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Investors Are Realizing Wall Street Is in a Speculative Bubble Lombardi Letter 2017-09-22 11:39:00 bubble market bubble hubris federal reserve north korea risk U.S. stock market stock market valuations greek tragedy Shakespeare If there’s one word to describe the market bubble, it's hubris. This excessive pride, a recurring theme of Greek tragedy, will bring the markets down. Analysis and Predictions,News,Stock Market https://www.lombardiletter.com/wp-content/uploads/2017/09/wall-150x150.jpg

Investors Are Realizing Wall Street Is in a Speculative Bubble

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It’s Time to Admit That the Markets Are in a Speculative Bubble

It’s time to admit that Wall Street has entered a phase we might best describe as a speculative bubble. In fact, let’s go ahead and call it a market bubble. The valuations of U.S. stocks are typical of a speculative bubble of the kind that leads to a major stock market crash. I do not think current stock valuations are sustainable over the medium- to long-term. Of course, who am I to declare this? I’m just an observer.

But the market’s hesitation would not have escaped your attention on September 20. After staying flat for much of the morning, the markets started to drop. That is, they dropped until the Federal Reserve announced that it would not alter the current interest rate policy—yet. The markets only recovered ground before the close.

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This is the pattern that we can expect the closer the next big Federal Reserve interest rate decision comes. In turn, the U.S. stock market will affect all other markets. It will drag them all down. But, Wall Street could see a major market crash even before the next rate decision. Sooner or later, the majority of investors will conclude the following: at the current price levels (and P/E ratios), there are no especially viable opportunities for the average investor.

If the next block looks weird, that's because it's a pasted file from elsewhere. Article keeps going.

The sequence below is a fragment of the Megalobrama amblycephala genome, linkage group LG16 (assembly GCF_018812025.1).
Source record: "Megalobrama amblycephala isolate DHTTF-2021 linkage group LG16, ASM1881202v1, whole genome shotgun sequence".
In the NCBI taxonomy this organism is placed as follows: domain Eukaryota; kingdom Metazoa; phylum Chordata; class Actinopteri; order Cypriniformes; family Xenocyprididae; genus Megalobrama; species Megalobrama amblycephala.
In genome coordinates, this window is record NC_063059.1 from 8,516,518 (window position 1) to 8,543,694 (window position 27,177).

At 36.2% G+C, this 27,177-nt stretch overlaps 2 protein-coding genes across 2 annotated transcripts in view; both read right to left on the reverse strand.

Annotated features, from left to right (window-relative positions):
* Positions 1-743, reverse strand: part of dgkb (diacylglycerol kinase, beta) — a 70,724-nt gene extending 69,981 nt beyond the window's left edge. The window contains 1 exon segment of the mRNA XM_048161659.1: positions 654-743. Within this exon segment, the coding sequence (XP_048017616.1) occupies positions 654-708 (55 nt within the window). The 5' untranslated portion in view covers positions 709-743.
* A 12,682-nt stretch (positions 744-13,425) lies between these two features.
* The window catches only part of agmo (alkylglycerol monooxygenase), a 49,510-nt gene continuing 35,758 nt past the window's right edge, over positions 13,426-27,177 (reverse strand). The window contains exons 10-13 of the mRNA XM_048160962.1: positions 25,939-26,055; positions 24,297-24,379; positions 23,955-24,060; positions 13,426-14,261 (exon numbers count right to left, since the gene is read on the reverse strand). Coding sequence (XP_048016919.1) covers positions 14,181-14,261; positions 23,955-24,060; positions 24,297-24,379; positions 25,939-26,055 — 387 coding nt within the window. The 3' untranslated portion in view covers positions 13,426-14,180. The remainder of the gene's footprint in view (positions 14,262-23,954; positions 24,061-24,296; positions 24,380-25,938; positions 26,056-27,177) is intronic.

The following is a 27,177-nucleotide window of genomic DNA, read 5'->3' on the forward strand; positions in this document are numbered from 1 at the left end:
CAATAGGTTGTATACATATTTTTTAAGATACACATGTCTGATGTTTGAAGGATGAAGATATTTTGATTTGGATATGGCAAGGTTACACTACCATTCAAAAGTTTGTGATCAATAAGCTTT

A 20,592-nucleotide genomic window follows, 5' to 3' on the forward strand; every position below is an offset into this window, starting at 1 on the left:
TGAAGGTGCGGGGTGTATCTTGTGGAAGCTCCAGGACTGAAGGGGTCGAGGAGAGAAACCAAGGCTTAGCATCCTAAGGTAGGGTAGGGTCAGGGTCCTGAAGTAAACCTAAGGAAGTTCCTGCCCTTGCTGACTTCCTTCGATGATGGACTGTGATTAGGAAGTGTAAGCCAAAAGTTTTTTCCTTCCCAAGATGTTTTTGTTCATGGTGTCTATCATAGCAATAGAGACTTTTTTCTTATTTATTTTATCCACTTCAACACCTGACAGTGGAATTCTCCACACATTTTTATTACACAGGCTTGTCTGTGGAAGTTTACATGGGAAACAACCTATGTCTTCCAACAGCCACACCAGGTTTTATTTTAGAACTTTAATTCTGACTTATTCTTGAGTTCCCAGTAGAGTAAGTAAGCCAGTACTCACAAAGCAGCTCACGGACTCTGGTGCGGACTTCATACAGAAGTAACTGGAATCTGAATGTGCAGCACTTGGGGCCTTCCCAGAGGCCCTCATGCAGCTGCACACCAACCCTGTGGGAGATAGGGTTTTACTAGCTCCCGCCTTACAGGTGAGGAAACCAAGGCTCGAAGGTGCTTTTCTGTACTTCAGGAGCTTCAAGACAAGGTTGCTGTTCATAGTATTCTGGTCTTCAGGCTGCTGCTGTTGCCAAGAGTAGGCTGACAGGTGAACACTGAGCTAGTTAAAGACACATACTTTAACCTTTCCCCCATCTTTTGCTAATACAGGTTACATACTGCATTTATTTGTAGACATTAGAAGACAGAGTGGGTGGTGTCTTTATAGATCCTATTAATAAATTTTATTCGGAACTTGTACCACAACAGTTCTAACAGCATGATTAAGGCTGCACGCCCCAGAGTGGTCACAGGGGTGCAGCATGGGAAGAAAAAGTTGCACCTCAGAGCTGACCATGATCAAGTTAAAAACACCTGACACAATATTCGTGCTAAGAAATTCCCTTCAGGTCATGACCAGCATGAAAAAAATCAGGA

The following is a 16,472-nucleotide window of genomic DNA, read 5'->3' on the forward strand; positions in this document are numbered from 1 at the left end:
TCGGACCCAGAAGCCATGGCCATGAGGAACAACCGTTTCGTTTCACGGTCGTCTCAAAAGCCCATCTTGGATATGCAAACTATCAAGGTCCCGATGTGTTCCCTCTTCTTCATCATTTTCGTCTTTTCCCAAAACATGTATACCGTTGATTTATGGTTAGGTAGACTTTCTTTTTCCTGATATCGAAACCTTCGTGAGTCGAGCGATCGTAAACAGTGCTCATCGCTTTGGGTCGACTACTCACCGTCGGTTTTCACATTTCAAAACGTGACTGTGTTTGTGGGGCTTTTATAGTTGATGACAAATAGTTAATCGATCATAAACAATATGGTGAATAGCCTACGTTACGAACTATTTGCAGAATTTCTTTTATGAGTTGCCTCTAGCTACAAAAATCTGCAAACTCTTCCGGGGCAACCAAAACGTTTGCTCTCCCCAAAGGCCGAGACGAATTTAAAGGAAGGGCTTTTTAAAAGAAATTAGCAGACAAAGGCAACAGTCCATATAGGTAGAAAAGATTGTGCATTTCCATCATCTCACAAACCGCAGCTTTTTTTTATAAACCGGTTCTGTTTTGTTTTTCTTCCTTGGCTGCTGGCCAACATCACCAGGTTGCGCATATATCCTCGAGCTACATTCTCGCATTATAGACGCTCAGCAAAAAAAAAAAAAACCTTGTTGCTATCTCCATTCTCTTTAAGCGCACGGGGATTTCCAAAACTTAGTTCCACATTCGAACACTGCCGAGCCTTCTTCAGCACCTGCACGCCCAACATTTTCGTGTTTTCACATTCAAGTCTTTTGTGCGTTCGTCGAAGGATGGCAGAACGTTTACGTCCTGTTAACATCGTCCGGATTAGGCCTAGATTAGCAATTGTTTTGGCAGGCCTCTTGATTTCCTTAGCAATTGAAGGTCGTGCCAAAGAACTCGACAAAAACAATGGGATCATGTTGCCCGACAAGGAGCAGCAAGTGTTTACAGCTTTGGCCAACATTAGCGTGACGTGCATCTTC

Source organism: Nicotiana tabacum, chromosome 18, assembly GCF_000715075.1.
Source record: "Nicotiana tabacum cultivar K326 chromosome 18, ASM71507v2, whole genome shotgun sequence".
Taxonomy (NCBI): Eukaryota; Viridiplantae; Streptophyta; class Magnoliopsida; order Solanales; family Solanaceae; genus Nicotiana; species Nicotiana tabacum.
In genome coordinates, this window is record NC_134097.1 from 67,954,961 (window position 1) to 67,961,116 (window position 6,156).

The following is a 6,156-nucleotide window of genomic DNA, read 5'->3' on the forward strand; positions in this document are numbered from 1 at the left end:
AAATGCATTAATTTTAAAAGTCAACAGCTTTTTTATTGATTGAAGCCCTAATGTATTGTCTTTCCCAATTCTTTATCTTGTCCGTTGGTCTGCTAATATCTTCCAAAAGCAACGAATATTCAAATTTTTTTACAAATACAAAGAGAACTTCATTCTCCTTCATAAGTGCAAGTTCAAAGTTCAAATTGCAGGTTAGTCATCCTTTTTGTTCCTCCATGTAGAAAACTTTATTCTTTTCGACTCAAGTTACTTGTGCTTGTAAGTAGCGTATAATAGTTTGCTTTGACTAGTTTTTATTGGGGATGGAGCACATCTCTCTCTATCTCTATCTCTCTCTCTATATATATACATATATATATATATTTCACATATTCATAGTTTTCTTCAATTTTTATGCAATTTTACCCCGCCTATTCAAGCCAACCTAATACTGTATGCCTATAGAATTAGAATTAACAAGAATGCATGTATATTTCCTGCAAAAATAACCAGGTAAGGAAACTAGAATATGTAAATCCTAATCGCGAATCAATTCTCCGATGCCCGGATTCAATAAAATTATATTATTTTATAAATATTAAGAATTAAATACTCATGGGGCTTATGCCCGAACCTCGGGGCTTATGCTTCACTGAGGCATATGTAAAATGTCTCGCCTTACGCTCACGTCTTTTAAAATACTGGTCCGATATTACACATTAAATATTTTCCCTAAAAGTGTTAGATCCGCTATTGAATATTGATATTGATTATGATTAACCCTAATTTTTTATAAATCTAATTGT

Positive and negatives tend to be amplified. But the risk is increasing daily. If you own stocks, exercise caution because the current and last quarter of the year may have some nasty surprises in store.

The Markets Are Following the Patterns of Classical Tragedy

To understand the current risk, Greek tragedy can be instructive. It’s befitting in more ways than one to speak of tragedies because the markets are about to meet their demise. Like the Greek or Shakespearean tragic heroes, there’s always a fatal flaw that causes their downfall. In the case of Macbeth, it was ambition; Hamlet was hesitant and procrastinated. In general, though, characters tend to be brought down by one form of hubris or another.

In present-day English, hubris describes a confident kind of arrogance. It’s the attitude of those who think they can get away with it—always. Hubris is a recurring theme of Greek tragedy and Greek literature, also present in the Poetics of Aristotle. It literally means “excess” or “excessive pride.” In its literary sense, it refers to an unjust or corrupt act in the past, which has negative consequences on people and events of the present.

It often involves going beyond an established or acceptable limit, which ends up challenging a higher nature, or the gods themselves. Thus, in the myth of Icarus, he is guilty of wanting to reach the same status and condition that is the prerogative of the gods. He wants to fly so high as to reach the sun. Thus, the gods punish him, sending him crashing to the ground to his demise. That should sound familiar if you’ve followed the Dow’s reach for the stars over the past year.

I can’t think of a better metaphor for the current stock market rally as I notice, at the time of writing, that the Dow Jones is at over 22,000 points. Given the current economy, it won’t be long before “Dow at 22,000” is offered as the official definition of hubris in the Oxford Dictionary descriptions of “hubris.” The Dow’s incredible run since Donald Trump was elected in November 2016 has defied all odds and logic. The stock market is rising too high and flying in thick clouds, loaded with risks. Of course, the higher it goes, the harder it will fall. Newton’s laws of motion are not exclusive to astrophysical phenomena.

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